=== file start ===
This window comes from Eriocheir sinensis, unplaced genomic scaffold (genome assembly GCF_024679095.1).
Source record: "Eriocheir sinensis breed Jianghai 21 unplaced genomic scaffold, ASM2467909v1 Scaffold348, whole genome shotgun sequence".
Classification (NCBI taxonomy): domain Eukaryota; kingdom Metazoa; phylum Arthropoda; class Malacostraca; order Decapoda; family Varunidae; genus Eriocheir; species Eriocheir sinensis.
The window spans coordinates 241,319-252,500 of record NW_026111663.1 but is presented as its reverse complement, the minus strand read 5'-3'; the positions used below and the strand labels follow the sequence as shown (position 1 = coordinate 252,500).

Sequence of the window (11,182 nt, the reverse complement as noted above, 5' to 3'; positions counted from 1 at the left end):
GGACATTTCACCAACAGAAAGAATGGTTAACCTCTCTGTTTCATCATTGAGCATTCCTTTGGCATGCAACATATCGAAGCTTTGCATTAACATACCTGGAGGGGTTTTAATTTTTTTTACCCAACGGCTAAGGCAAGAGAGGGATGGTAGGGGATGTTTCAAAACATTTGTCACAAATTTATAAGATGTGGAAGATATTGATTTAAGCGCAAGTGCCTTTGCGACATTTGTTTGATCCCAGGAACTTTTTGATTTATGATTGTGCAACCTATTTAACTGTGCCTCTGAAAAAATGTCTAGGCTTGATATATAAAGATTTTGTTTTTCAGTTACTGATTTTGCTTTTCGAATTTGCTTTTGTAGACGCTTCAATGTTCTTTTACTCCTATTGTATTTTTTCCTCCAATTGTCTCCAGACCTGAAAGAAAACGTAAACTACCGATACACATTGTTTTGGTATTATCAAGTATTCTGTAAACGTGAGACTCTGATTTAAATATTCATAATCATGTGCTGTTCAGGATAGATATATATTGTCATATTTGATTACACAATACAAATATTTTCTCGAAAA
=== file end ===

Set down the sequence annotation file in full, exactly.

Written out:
This window comes from Eriocheir sinensis, unplaced genomic scaffold (genome assembly GCF_024679095.1).
Source record: "Eriocheir sinensis breed Jianghai 21 unplaced genomic scaffold, ASM2467909v1 Scaffold348, whole genome shotgun sequence".
Classification (NCBI taxonomy): domain Eukaryota; kingdom Metazoa; phylum Arthropoda; class Malacostraca; order Decapoda; family Varunidae; genus Eriocheir; species Eriocheir sinensis.
The window spans coordinates 241,319-252,500 of record NW_026111663.1 but is presented as its reverse complement, the minus strand read 5'-3'; the positions used below and the strand labels follow the sequence as shown (position 1 = coordinate 252,500).

Sequence of the window (11,182 nt, the reverse complement as noted above, 5' to 3'; positions counted from 1 at the left end):
GGACATTTCACCAACAGAAAGAATGGTTAACCTCTCTGTTTCATCATTGAGCATTCCTTTGGCATGCAACATATCGAAGCTTTGCATTAACATACCTGGAGGGGTTTTAATTTTTTTTACCCAACGGCTAAGGCAAGAGAGGGATGGTAGGGGATGTTTCAAAACATTTGTCACAAATTTATAAGATGTGGAAGATATTGATTTAAGCGCAAGTGCCTTTGCGACATTTGTTTGATCCCAGGAACTTTTTGATTTATGATTGTGCAACCTATTTAACTGTGCCTCTGAAAAAATGTCTAGGCTTGATATATAAAGATTTTGTTTTTCAGTTACTGATTTTGCTTTTCGAATTTGCTTTTGTAGACGCTTCAATGTTCTTTTACTCCTATTGTATTTTTTCCTCCAATTGTCTCCAGACCTGAAAGAAAACGTAAACTACCGATACACATTGTTTTGGTATTATCAAGTATTCTGTAAACGTGAGACTCTGATTTAAATATTCATAATCATGTGCTGTTCAGGATAGATATATATTGTCATATTTGATTACACAATACAAATATTTTCTCGAAAA